Posted Tuesday, Feb. 5, 2013, at 11:02 AM
Photo by Mark Wilson/Getty Images
A somewhat confusingly structured Cecilia Kang article (the inverted pyramid is not a great way to explain everything) has got the whole Internet abuzz about an FCC plan to build a national Super Wi-Fi network and the evil telecommunications companies who are trying to kill it.
The FCC does have a good idea here and the telecommunications companies are evil, but there is no such plan.
The key issue is the difference between a wireless spectrum that's owned by private firms and a wireless spectrum that's "free" and "open" to whomever. The reason you can tune into a TV or radio station and get a clear signal is that it's illegal for anyone other than the owner of the frequency in question to broadcast on it. The same is true for the spectrum bands owned by the different mobile phone operating companies.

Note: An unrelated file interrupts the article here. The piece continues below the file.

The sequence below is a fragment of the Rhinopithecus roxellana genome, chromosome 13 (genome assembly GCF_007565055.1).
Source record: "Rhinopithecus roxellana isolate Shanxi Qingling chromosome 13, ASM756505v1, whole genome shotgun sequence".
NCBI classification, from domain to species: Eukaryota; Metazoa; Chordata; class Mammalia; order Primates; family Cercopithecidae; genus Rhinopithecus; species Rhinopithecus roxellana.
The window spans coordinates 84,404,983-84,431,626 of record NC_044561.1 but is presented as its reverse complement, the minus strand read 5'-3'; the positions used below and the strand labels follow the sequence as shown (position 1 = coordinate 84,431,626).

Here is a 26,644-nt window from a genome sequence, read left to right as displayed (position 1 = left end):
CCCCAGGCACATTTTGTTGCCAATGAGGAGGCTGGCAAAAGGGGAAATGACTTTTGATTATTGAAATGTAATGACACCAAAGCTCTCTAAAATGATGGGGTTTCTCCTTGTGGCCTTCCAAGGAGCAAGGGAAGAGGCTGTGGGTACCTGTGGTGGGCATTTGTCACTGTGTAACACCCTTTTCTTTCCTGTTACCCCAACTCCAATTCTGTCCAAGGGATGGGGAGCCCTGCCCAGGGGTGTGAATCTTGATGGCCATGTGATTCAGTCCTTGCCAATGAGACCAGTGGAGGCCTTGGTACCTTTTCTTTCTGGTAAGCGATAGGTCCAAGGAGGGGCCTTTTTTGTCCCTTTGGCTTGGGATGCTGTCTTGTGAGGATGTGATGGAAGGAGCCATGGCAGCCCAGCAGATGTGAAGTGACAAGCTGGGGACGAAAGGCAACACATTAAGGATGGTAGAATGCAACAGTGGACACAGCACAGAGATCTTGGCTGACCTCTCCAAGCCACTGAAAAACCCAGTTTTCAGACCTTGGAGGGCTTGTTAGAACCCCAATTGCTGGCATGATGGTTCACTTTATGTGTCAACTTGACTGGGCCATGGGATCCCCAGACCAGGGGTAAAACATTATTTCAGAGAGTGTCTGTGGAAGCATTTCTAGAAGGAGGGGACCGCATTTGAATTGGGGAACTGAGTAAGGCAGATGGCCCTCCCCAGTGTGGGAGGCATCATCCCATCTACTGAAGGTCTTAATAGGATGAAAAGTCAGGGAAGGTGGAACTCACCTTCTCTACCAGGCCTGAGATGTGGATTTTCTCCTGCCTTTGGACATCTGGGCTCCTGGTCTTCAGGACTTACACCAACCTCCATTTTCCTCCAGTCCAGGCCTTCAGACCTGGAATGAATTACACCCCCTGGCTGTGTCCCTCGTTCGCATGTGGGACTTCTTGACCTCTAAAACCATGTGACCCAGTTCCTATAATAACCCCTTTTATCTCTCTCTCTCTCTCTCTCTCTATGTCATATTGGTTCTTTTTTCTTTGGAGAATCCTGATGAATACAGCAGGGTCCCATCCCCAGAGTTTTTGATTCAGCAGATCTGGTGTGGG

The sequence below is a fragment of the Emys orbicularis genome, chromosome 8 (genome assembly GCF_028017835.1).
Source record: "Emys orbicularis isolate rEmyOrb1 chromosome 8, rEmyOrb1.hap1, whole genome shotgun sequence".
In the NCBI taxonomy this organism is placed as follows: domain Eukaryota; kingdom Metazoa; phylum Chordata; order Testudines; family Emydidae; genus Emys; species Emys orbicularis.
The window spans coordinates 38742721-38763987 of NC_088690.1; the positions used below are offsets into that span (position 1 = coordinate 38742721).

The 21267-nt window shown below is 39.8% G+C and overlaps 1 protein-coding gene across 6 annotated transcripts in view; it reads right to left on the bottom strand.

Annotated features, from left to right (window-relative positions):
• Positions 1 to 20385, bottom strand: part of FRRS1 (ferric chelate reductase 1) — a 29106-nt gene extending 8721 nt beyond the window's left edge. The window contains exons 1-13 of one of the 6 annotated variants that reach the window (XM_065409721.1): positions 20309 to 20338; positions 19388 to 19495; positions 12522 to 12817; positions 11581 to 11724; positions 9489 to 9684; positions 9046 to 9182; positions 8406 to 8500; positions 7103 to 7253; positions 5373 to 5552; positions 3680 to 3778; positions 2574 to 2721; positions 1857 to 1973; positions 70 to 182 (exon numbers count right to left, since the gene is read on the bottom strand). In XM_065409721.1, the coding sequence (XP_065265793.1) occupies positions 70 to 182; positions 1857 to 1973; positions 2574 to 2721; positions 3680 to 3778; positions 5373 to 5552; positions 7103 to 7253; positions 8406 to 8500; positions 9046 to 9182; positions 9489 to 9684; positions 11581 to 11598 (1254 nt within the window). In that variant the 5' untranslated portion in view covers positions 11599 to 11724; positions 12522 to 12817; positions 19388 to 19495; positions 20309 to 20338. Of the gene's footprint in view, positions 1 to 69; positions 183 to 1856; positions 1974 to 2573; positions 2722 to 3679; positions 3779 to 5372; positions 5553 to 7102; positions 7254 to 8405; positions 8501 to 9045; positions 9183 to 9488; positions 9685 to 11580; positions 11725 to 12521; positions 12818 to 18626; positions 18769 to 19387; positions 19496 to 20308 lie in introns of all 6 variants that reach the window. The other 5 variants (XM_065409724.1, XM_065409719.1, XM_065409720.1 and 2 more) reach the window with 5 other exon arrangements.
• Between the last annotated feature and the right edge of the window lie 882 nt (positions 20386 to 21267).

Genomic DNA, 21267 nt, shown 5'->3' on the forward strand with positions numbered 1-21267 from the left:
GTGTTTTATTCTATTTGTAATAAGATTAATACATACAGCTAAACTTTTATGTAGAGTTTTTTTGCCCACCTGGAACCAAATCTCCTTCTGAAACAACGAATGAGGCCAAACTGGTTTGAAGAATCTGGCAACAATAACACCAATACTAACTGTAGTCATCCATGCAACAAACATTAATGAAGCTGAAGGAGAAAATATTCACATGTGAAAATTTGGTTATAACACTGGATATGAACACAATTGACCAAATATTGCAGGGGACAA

But Wi-Fi doesn't work like that. You buy a router, plug it in, turn it on, and bam—you're broadcasting a Wi-Fi signal. The reason that works is that Wi-Fi routers operate on a band of spectrum that isn't in private hands. It's left "open" for anyone to use. Garage door openers operate on a similar principle.
The controversy Kang's writing about is a longstanding dispute over what to do with analog television broadcast spectrum that TV stations were given long ago. There are many ins-and-outs to this, but the basic issue is that telecom companies want as much spectrum as possible to be sold to telecom companies while FCC chairman Julius Genachowski wants to sell less spectrum to telecoms and leave more of it "open" for public use. He and major Silicon Valley firms believe that this spectrum could be used in a way that's comparable to Wi-Fi, except with stronger, more robust signals. But just because Wi-Fi spectrum is free doesn't mean that Wi-Fi service is free. Any kind of "super Wi-Fi" is the same.
Perhaps if the spectrum were open and the technology worked, some cities would use it to build municipal broadband networks, but there's no need for it to be used that way. Garage door opener spectrum is free, but there's no municipal garage door networks.